Hancock: Social Value Act should deliver on “revolutionary” promise
The Social Value Act has not yet delivered on its "revolutionary" promise, according to the secretary of state for digital, culture, media and sport.
Speaking at an event in London on 16 May, Matt Hancock was referring to the Public Services (Social Value) Act 2012 which requires public sector commissioners to consider the social value as well as the financial value when awarding contracts. The act has been criticised for its lack of impact.
Hancock emphasised that he wanted to see more local services delivered by small, local organisations.
"Something is seriously amiss when in some markets 60 per cent of public procurement goes to just five huge companies," he said.
"I want to see a far more plural supply of public services with a lot more mutuals and other value-adding innovations."
He added that the government was exploring how to ensure the Social Value Act could "deliver on its revolutionary promise, which has not nearly been met yet". He also highlighted the government's enthusiasm for social impact bonds.
Accompanied by civil society minister Tracey Crouch, who also has responsibility for sport and loneliness, Hancock's speech was delivered at an event hosted by the Department for Digital, Culture, Media and Sport to discuss the forthcoming Civil Society Strategy.
The overall narrative is more or less the same – an overemphasis on social impact bonds and a lack of ambition when it comes to the potential of social enterprise - Peter Holbrook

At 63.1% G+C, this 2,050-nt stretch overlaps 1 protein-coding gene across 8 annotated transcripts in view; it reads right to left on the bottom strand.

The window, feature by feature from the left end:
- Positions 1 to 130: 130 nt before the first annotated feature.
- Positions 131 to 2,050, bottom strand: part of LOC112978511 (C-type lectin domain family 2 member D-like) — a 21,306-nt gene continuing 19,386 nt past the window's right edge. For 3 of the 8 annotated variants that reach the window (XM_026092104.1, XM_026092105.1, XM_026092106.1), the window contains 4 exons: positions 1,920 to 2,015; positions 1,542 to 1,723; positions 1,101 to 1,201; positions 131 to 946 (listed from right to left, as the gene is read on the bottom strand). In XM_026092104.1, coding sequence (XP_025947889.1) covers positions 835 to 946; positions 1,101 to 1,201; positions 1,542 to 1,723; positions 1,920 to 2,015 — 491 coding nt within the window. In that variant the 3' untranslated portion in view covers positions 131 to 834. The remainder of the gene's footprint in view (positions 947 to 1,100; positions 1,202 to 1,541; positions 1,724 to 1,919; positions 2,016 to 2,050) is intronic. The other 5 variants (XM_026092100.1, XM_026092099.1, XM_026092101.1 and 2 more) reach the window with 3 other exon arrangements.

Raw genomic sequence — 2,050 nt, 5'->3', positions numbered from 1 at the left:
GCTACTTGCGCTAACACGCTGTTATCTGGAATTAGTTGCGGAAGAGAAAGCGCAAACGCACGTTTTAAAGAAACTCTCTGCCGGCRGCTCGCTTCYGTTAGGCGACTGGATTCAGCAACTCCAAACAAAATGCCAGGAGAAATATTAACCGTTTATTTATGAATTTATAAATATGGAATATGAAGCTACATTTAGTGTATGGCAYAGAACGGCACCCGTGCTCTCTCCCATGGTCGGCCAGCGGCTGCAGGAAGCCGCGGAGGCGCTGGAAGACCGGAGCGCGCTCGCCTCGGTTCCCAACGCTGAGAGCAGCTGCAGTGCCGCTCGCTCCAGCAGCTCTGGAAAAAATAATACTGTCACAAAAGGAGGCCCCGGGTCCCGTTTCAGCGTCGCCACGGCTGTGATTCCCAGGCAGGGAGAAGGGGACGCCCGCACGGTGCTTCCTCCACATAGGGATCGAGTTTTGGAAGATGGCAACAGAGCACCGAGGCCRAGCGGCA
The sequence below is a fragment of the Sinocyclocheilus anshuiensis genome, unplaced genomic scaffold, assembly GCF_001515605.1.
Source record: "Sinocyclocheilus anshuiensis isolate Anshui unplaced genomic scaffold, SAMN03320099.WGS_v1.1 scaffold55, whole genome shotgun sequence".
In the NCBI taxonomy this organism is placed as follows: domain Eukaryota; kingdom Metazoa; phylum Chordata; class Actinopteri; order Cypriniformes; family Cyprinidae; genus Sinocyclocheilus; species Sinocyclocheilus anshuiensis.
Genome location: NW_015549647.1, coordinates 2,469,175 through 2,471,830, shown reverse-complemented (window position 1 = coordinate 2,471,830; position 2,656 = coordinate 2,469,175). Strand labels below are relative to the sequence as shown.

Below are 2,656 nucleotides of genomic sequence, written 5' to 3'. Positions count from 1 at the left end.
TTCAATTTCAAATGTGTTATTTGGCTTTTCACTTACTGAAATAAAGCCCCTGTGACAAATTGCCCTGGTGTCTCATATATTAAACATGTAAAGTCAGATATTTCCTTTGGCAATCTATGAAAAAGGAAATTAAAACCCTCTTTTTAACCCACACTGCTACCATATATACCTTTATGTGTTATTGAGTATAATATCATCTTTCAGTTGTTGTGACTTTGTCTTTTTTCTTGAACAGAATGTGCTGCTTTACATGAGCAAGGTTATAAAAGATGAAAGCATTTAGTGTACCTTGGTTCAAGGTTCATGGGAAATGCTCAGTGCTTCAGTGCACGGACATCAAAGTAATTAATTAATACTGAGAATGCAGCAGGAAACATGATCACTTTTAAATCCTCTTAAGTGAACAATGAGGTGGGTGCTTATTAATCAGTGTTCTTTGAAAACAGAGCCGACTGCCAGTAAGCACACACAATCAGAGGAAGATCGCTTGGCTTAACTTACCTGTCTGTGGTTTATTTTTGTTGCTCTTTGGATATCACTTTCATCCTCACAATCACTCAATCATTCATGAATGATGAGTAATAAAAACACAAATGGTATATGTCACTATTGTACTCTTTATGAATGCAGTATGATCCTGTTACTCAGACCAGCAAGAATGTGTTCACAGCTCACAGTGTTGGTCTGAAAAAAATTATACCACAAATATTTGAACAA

Peter Holbrook, chief executive of Social Enterprise UK, dismissed Hancock's words as insignificant.
"Today's speech by Matt Hancock, whilst delivered with panache, is more of the same from a government that is increasingly looking bereft of good ideas," said Holbrook.
"Whilst we welcome the secretary of state’s recognition of the latent power of the Social Value Act to transform procurement and breathe new life into communities left behind, the overall narrative is more or less the same as it has always been – an overemphasis on social impact bonds and a lack of ambition when it comes to the potential of social enterprise."
Hancock said that in the current times of change, the country needed a "radical community spirit once again".
"I want to argue that today we face a concatenation of change, which is forcing us to think hard about the country we are becoming – and the country we want to become," he said.
"And you all have a role in that. Times of great change bring great opportunities, but they also challenge our social fabric. They risk us pulling apart as a society.
"And these changes are begetting a great yearning in our country, I think, a yearning for belonging, and for place, and for connection."
He emphasised that he wanted to see the civil society sector develop a more sustainable operating model", and that the Civil Society Strategy was focused on supporting the sector to become "better capitalised and more resilient".
Business had a role to play in this. "I believe strongly in business as a force for good," he said, and pointed out that he welcomed calls for people to have "more power to direct their investments to good causes".
However, he said that he didn't believe that commissioning public services and payment by results were the answer to everything. "Tracey and her team are looking closely at whether we can deliver a new era of public sector grants - Grants 2.0 let us call them - without sacrificing the efficiency and focus on outcomes that contracts are deigned to achieve," he said.
Holbrook said he wanted to see more of the enthusiasm for social enterprise that that Conservative party had while it was in opposition. "Government needs to bring back this Cameronian era zeal for social enterprise and take civil society more seriously," said Holbrook. "For social businesses this would start with moving responsibility out of DCMS and into BEIS. Social enterprises are businesses and the government needs to see them as such.”
Header image of Matt Hancock courtesy UK Prime Minister's office.